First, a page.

If you want to write and/or love Doctor Who, if this wonderful writer has changed your life in any way – then read this book. Because Davies is not only an inspiration, he’s absolutely one of us (he too has crushes on hot TV actors and days when he admits ‘I’m glum’) and when Ben asks him why he does interviews for the Daily Mail Davies answers: ‘It’s publicity [for the show]. Moreover, it’s two pages on me and my success, as a gay man, in a paper that vilifies homosexuality. Visibility is a good way of changing things.’ (Hurrah!)
And when you come to the end of this marvellous book you have two options: read it again or begin writing. I recommend the latter.
Charlotte Evans writes “I’m a twenty-three year old writer, currently working for my local library service. Lovely to be surrounded by books all day, depressing that they're all written by 'celebrities'. I'm interested in reading, TV, theatre, stand up comedy, film and music.”
Review: Oscar’s Books by Thomas Wright
Published by Chatto & Windus
Review by Giuseppe Albano
Oscar’s Books refashions Wilde’s life through the literature which engaged him, to varying degrees of intensity, from boyhood and student-dom, through his years of success and disgrace, imprisonment and illness, and even beyond the grave. Books, for Wilde, were intellectual worlds to be broken down and appropriated into his own writing and dinner-party banter, but his most prized tomes also served as visually aesthetic objects, things to be seen and photographed with and to embellish his ‘House Beautiful’, even if the evidence shows that he’d often recklessly slash open, scrawl over, and tear out their pages.
Wright’s thesis – that literature didn’t just inspire Wilde; it made him – is explored in various ways, but wades into risky waters when extended to the influence of Plato on Wilde’s sexuality: ‘Could it be then that a dead philosopher stimulated, or perhaps even engendered, Wilde’s latent attraction to other men?’ It’s an interesting enough question in a queer studies sort of way, but applying a neat theoretical shortcut to understanding something which cannot (and need not) be explained away here seems silly and unconvincing. Where cultural constructionism fails to deliver answers Wright takes a stab at psychoanalysis, calling the kites doodled on Wilde’s Trinity textbooks ‘symbols of the lightness and sensitivity of a mind which soared on the currents of its reading’. Lest anyone should suspect Chatto & Windus to be offering funny mushrooms as perks of their publishing deals, Wright swiftly concedes that ‘they also testify to the fact that even the most dedicated of classicists was sometimes known to nod’, thereby restoring Sound Judgement and Good Humour. Phew!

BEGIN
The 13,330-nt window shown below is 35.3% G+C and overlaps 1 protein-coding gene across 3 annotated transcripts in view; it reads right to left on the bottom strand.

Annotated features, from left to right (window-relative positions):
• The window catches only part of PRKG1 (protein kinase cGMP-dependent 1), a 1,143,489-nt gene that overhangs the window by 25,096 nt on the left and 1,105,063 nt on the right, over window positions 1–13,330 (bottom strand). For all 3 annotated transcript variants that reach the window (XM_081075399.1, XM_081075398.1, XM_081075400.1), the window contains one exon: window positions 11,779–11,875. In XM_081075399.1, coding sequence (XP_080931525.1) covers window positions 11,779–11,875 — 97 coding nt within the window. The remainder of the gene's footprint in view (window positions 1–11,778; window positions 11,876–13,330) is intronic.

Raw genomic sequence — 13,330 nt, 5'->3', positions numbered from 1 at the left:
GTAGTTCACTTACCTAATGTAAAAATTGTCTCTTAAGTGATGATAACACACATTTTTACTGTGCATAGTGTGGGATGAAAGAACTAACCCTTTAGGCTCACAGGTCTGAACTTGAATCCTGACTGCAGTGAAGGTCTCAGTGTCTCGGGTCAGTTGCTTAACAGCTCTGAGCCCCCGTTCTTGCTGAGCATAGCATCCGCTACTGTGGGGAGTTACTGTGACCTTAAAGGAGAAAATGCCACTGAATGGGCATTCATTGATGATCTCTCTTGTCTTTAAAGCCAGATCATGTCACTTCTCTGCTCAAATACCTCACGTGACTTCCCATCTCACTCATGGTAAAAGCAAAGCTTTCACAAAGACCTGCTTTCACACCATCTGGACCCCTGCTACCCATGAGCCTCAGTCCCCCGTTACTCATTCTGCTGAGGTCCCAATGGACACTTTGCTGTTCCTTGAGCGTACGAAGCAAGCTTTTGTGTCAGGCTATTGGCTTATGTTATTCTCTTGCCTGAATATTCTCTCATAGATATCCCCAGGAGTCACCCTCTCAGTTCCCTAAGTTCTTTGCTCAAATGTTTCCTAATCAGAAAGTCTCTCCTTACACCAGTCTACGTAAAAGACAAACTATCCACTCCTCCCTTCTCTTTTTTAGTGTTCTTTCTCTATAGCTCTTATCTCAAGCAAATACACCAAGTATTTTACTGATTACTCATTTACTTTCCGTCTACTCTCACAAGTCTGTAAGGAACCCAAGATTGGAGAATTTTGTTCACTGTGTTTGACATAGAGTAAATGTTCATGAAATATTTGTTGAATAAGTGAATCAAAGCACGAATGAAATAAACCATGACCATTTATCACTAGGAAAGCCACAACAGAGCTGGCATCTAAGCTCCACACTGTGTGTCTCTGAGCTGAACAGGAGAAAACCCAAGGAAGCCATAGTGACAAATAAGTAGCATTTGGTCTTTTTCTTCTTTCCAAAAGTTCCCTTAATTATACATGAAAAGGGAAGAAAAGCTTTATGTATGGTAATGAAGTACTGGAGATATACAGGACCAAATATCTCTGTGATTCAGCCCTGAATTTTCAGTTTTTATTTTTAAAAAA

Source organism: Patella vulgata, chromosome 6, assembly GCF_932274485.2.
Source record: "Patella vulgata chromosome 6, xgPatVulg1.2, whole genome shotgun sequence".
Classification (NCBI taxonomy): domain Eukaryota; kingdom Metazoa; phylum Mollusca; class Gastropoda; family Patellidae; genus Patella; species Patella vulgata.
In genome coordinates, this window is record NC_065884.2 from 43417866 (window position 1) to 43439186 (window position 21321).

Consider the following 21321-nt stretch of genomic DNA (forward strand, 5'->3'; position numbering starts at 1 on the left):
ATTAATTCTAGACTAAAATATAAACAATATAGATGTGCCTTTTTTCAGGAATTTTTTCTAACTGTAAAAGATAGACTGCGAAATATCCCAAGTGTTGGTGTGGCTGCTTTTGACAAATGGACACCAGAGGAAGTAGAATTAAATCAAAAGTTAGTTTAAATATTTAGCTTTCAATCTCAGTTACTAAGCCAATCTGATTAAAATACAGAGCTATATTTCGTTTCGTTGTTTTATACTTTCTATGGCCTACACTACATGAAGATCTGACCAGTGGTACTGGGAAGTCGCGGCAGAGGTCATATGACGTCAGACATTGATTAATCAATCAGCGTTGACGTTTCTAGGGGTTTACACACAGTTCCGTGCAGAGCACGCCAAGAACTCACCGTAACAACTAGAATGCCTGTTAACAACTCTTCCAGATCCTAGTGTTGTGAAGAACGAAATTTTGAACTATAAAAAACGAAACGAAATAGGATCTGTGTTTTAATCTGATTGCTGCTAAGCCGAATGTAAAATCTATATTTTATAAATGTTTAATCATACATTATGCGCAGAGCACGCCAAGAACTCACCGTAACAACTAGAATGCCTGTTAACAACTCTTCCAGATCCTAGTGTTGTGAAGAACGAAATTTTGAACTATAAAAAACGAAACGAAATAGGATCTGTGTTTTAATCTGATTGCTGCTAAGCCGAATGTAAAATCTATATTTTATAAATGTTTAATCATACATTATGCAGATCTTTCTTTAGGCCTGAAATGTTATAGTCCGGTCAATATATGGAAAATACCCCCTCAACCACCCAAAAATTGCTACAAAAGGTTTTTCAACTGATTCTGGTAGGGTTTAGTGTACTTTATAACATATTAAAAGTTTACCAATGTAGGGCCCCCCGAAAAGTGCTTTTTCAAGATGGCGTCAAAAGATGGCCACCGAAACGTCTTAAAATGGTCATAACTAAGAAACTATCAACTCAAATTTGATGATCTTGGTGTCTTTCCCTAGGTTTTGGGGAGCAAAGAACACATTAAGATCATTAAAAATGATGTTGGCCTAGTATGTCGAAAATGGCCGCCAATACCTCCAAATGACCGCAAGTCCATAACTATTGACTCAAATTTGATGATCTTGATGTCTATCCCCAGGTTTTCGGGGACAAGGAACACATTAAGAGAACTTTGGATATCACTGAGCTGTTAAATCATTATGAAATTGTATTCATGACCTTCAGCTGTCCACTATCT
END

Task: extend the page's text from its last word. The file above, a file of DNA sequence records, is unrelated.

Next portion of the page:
The author’s passion occasionally slides into bizarre fetishism, not least when imagining every practical and decorative detail of Wilde’s working library. Appropriately enough given the subject, these guesses can lead to paradox. Wright surmises of his hero that ‘If he shared the typical Victorian gentleman’s horror of having his books handled by servants, he would have tidied them up himself at the end of each working day’. Apart from Wilde’s likely horror at being cast alongside ‘the typical Victorian gentleman’, surely, given his visionary wish in ‘The Soul of Man under Socialism’ that workers be freed from the shackles of their class and allowed to explore literature, he’d have been less possessive with the very instruments of revolutionary change? This book won’t change the minds of those who think that Wilde was a bit of a lipstick socialist.
Sometimes Wright’s guesswork and inability to resist a pretty cliché conspire to muddle his argument. On the auctioning off of Wilde’s collection after his trials, Wright deems it ‘highly unlikely that [his friends] were able to out bid the dealers’, which would be fine if he hadn’t revealed just three paragraphs earlier that ‘The volumes were sold for a song’. (Maybe the dealers were in fine singing voice.) And while much meticulous research has obviously gone into this study, it leaves a curious question unanswered and, indeed, unraised; namely Wilde’s relationship with French boulevard drama, whose plots, as Ignacio Ramos Gay has recently argued, he quarried for his comedies.
But – and it’s a Big But – the enthusiasm with which Wright presents his subject is an often wonderful thing. This book was born of a love which grew to an obsession and is utterly gripping throughout, if you can forgive its stylistic tics and occasional methodical pickles. It also provides fascinating insights into what sort of writer Wilde was and, given his post-prison forays into popular English fiction, a genre he’d previously scorned, what sort of writer this self-confessed plagiarist might have become had he lived longer.Giuseppe Albano has a PhD in English Literature from Cambridge University and is a former fellow of Edinburgh University's Institute for Advanced Studies in the Humanities. He lives in Edinburgh and works at Hawthornden Castle International Retreat for Writers, Midlothian.